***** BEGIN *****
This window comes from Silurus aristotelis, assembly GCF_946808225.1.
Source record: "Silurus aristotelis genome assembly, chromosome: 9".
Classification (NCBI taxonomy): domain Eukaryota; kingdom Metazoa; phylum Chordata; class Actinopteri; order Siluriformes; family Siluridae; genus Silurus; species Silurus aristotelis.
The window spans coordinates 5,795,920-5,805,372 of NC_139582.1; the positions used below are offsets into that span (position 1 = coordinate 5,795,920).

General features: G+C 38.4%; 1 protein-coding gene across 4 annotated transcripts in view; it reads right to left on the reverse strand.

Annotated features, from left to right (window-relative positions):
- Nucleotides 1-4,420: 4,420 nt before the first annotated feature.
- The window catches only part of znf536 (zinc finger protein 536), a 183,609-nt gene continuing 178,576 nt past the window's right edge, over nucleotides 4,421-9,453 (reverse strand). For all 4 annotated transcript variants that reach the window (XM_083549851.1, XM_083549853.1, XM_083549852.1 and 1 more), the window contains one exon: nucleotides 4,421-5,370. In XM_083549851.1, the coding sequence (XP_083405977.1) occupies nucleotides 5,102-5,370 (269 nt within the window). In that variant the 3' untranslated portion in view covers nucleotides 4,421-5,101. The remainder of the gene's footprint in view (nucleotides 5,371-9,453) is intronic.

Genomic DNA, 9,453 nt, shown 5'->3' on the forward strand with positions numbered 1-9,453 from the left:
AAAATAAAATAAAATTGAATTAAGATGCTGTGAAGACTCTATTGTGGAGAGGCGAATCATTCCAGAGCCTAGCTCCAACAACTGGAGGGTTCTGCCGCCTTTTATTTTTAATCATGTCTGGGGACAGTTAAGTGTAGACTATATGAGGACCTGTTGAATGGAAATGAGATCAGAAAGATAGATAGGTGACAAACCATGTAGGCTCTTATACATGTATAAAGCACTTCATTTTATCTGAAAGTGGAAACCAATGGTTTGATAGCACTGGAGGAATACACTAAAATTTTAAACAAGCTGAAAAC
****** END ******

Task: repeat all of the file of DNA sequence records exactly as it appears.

This window comes from Silurus aristotelis, assembly GCF_946808225.1.
Source record: "Silurus aristotelis genome assembly, chromosome: 9".
Classification (NCBI taxonomy): domain Eukaryota; kingdom Metazoa; phylum Chordata; class Actinopteri; order Siluriformes; family Siluridae; genus Silurus; species Silurus aristotelis.
The window spans coordinates 5,795,920-5,805,372 of NC_139582.1; the positions used below are offsets into that span (position 1 = coordinate 5,795,920).

General features: G+C 38.4%; 1 protein-coding gene across 4 annotated transcripts in view; it reads right to left on the reverse strand.

Annotated features, from left to right (window-relative positions):
- Nucleotides 1-4,420: 4,420 nt before the first annotated feature.
- The window catches only part of znf536 (zinc finger protein 536), a 183,609-nt gene continuing 178,576 nt past the window's right edge, over nucleotides 4,421-9,453 (reverse strand). For all 4 annotated transcript variants that reach the window (XM_083549851.1, XM_083549853.1, XM_083549852.1 and 1 more), the window contains one exon: nucleotides 4,421-5,370. In XM_083549851.1, the coding sequence (XP_083405977.1) occupies nucleotides 5,102-5,370 (269 nt within the window). In that variant the 3' untranslated portion in view covers nucleotides 4,421-5,101. The remainder of the gene's footprint in view (nucleotides 5,371-9,453) is intronic.

Genomic DNA, 9,453 nt, shown 5'->3' on the forward strand with positions numbered 1-9,453 from the left:
AAAATAAAATAAAATTGAATTAAGATGCTGTGAAGACTCTATTGTGGAGAGGCGAATCATTCCAGAGCCTAGCTCCAACAACTGGAGGGTTCTGCCGCCTTTTATTTTTAATCATGTCTGGGGACAGTTAAGTGTAGACTATATGAGGACCTGTTGAATGGAAATGAGATCAGAAAGATAGATAGGTGACAAACCATGTAGGCTCTTATACATGTATAAAGCACTTCATTTTATCTGAAAGTGGAAACCAATGGTTTGATAGCACTGGAGGAATACACTAAAATTTTAAACAAGCTGAAAAC